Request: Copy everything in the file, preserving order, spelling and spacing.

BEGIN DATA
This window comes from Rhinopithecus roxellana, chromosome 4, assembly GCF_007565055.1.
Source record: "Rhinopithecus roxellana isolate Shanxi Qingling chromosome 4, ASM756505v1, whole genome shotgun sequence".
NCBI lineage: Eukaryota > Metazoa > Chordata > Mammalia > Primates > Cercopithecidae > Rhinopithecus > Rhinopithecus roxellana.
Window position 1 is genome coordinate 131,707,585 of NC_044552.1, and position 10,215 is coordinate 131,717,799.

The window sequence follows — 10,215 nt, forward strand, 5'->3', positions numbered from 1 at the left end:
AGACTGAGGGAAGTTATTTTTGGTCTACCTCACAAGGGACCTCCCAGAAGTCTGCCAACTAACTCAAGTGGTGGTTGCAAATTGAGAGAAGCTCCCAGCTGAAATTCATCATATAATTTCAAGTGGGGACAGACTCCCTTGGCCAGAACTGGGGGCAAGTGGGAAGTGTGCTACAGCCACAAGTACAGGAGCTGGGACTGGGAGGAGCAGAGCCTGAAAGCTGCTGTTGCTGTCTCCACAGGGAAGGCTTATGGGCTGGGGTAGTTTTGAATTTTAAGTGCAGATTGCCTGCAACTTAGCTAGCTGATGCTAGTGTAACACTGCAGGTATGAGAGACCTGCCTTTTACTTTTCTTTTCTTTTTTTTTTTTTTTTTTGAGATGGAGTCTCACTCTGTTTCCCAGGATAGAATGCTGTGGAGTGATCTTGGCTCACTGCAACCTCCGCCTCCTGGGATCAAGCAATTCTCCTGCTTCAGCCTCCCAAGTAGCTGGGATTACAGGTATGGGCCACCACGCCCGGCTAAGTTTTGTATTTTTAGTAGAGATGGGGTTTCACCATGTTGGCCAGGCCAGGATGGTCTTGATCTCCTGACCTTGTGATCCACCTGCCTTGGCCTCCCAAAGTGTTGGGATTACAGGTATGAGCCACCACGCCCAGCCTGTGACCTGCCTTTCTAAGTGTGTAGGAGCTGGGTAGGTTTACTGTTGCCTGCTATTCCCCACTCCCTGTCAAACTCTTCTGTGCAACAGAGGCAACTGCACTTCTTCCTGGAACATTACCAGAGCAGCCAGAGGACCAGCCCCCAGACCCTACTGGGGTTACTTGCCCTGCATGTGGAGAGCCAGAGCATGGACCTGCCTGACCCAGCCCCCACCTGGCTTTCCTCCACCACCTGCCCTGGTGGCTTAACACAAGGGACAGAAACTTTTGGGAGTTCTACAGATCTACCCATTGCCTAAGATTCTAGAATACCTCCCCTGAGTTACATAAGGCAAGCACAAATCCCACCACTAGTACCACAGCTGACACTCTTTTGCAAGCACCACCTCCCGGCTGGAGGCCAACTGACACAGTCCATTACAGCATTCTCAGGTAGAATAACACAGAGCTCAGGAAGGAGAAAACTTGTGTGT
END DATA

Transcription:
This window comes from Rhinopithecus roxellana, chromosome 4, assembly GCF_007565055.1.
Source record: "Rhinopithecus roxellana isolate Shanxi Qingling chromosome 4, ASM756505v1, whole genome shotgun sequence".
NCBI lineage: Eukaryota > Metazoa > Chordata > Mammalia > Primates > Cercopithecidae > Rhinopithecus > Rhinopithecus roxellana.
Window position 1 is genome coordinate 131,707,585 of NC_044552.1, and position 10,215 is coordinate 131,717,799.

The window sequence follows — 10,215 nt, forward strand, 5'->3', positions numbered from 1 at the left end:
AGACTGAGGGAAGTTATTTTTGGTCTACCTCACAAGGGACCTCCCAGAAGTCTGCCAACTAACTCAAGTGGTGGTTGCAAATTGAGAGAAGCTCCCAGCTGAAATTCATCATATAATTTCAAGTGGGGACAGACTCCCTTGGCCAGAACTGGGGGCAAGTGGGAAGTGTGCTACAGCCACAAGTACAGGAGCTGGGACTGGGAGGAGCAGAGCCTGAAAGCTGCTGTTGCTGTCTCCACAGGGAAGGCTTATGGGCTGGGGTAGTTTTGAATTTTAAGTGCAGATTGCCTGCAACTTAGCTAGCTGATGCTAGTGTAACACTGCAGGTATGAGAGACCTGCCTTTTACTTTTCTTTTCTTTTTTTTTTTTTTTTTTGAGATGGAGTCTCACTCTGTTTCCCAGGATAGAATGCTGTGGAGTGATCTTGGCTCACTGCAACCTCCGCCTCCTGGGATCAAGCAATTCTCCTGCTTCAGCCTCCCAAGTAGCTGGGATTACAGGTATGGGCCACCACGCCCGGCTAAGTTTTGTATTTTTAGTAGAGATGGGGTTTCACCATGTTGGCCAGGCCAGGATGGTCTTGATCTCCTGACCTTGTGATCCACCTGCCTTGGCCTCCCAAAGTGTTGGGATTACAGGTATGAGCCACCACGCCCAGCCTGTGACCTGCCTTTCTAAGTGTGTAGGAGCTGGGTAGGTTTACTGTTGCCTGCTATTCCCCACTCCCTGTCAAACTCTTCTGTGCAACAGAGGCAACTGCACTTCTTCCTGGAACATTACCAGAGCAGCCAGAGGACCAGCCCCCAGACCCTACTGGGGTTACTTGCCCTGCATGTGGAGAGCCAGAGCATGGACCTGCCTGACCCAGCCCCCACCTGGCTTTCCTCCACCACCTGCCCTGGTGGCTTAACACAAGGGACAGAAACTTTTGGGAGTTCTACAGATCTACCCATTGCCTAAGATTCTAGAATACCTCCCCTGAGTTACATAAGGCAAGCACAAATCCCACCACTAGTACCACAGCTGACACTCTTTTGCAAGCACCACCTCCCGGCTGGAGGCCAACTGACACAGTCCATTACAGCATTCTCAGGTAGAATAACACAGAGCTCAGGAAGGAGAAAACTTGTGTGT